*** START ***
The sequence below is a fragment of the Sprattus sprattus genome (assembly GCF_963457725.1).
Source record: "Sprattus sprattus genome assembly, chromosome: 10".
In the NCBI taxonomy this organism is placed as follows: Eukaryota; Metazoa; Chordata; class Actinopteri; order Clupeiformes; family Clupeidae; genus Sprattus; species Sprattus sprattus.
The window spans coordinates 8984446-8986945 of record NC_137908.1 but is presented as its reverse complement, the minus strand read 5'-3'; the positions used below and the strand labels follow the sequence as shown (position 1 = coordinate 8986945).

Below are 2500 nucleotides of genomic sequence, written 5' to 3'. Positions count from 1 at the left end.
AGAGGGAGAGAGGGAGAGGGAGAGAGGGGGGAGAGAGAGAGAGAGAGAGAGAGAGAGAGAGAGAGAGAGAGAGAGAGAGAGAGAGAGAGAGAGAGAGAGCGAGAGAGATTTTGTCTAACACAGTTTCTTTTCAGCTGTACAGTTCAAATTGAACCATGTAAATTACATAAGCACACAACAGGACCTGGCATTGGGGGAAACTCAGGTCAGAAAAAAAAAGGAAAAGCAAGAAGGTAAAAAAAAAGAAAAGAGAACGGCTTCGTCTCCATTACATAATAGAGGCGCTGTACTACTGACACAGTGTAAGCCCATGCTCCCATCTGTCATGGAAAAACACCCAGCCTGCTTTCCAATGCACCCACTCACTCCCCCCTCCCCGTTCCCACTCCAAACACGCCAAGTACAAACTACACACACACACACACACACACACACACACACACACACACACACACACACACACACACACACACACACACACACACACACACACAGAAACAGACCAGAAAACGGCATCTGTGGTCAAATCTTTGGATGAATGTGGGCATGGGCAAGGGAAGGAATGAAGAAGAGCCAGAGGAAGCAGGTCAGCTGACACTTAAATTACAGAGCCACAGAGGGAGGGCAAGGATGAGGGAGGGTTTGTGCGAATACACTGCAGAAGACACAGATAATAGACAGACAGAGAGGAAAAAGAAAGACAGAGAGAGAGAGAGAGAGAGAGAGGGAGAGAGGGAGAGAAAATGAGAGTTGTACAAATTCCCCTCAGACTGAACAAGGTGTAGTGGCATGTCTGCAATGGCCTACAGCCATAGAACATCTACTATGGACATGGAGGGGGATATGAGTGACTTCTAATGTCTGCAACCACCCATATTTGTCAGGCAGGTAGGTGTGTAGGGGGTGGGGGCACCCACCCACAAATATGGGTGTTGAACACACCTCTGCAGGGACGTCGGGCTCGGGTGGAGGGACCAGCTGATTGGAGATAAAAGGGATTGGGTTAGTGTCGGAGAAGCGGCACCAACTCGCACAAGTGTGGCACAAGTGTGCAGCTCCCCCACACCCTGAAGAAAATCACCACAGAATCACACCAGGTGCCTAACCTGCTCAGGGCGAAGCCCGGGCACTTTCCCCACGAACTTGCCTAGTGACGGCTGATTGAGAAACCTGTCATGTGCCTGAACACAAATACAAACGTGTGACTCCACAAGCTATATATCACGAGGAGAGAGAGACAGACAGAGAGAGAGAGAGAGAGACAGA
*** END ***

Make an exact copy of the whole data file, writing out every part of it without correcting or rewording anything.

The sequence below is a fragment of the Sprattus sprattus genome (assembly GCF_963457725.1).
Source record: "Sprattus sprattus genome assembly, chromosome: 10".
In the NCBI taxonomy this organism is placed as follows: Eukaryota; Metazoa; Chordata; class Actinopteri; order Clupeiformes; family Clupeidae; genus Sprattus; species Sprattus sprattus.
The window spans coordinates 8984446-8986945 of record NC_137908.1 but is presented as its reverse complement, the minus strand read 5'-3'; the positions used below and the strand labels follow the sequence as shown (position 1 = coordinate 8986945).

Below are 2500 nucleotides of genomic sequence, written 5' to 3'. Positions count from 1 at the left end.
AGAGGGAGAGAGGGAGAGGGAGAGAGGGGGGAGAGAGAGAGAGAGAGAGAGAGAGAGAGAGAGAGAGAGAGAGAGAGAGAGAGAGAGAGAGAGAGAGAGCGAGAGAGATTTTGTCTAACACAGTTTCTTTTCAGCTGTACAGTTCAAATTGAACCATGTAAATTACATAAGCACACAACAGGACCTGGCATTGGGGGAAACTCAGGTCAGAAAAAAAAAGGAAAAGCAAGAAGGTAAAAAAAAAGAAAAGAGAACGGCTTCGTCTCCATTACATAATAGAGGCGCTGTACTACTGACACAGTGTAAGCCCATGCTCCCATCTGTCATGGAAAAACACCCAGCCTGCTTTCCAATGCACCCACTCACTCCCCCCTCCCCGTTCCCACTCCAAACACGCCAAGTACAAACTACACACACACACACACACACACACACACACACACACACACACACACACACACACACACACACACACACACACACACACACACACAGAAACAGACCAGAAAACGGCATCTGTGGTCAAATCTTTGGATGAATGTGGGCATGGGCAAGGGAAGGAATGAAGAAGAGCCAGAGGAAGCAGGTCAGCTGACACTTAAATTACAGAGCCACAGAGGGAGGGCAAGGATGAGGGAGGGTTTGTGCGAATACACTGCAGAAGACACAGATAATAGACAGACAGAGAGGAAAAAGAAAGACAGAGAGAGAGAGAGAGAGAGAGAGGGAGAGAGGGAGAGAAAATGAGAGTTGTACAAATTCCCCTCAGACTGAACAAGGTGTAGTGGCATGTCTGCAATGGCCTACAGCCATAGAACATCTACTATGGACATGGAGGGGGATATGAGTGACTTCTAATGTCTGCAACCACCCATATTTGTCAGGCAGGTAGGTGTGTAGGGGGTGGGGGCACCCACCCACAAATATGGGTGTTGAACACACCTCTGCAGGGACGTCGGGCTCGGGTGGAGGGACCAGCTGATTGGAGATAAAAGGGATTGGGTTAGTGTCGGAGAAGCGGCACCAACTCGCACAAGTGTGGCACAAGTGTGCAGCTCCCCCACACCCTGAAGAAAATCACCACAGAATCACACCAGGTGCCTAACCTGCTCAGGGCGAAGCCCGGGCACTTTCCCCACGAACTTGCCTAGTGACGGCTGATTGAGAAACCTGTCATGTGCCTGAACACAAATACAAACGTGTGACTCCACAAGCTATATATCACGAGGAGAGAGAGACAGACAGAGAGAGAGAGAGAGAGACAGA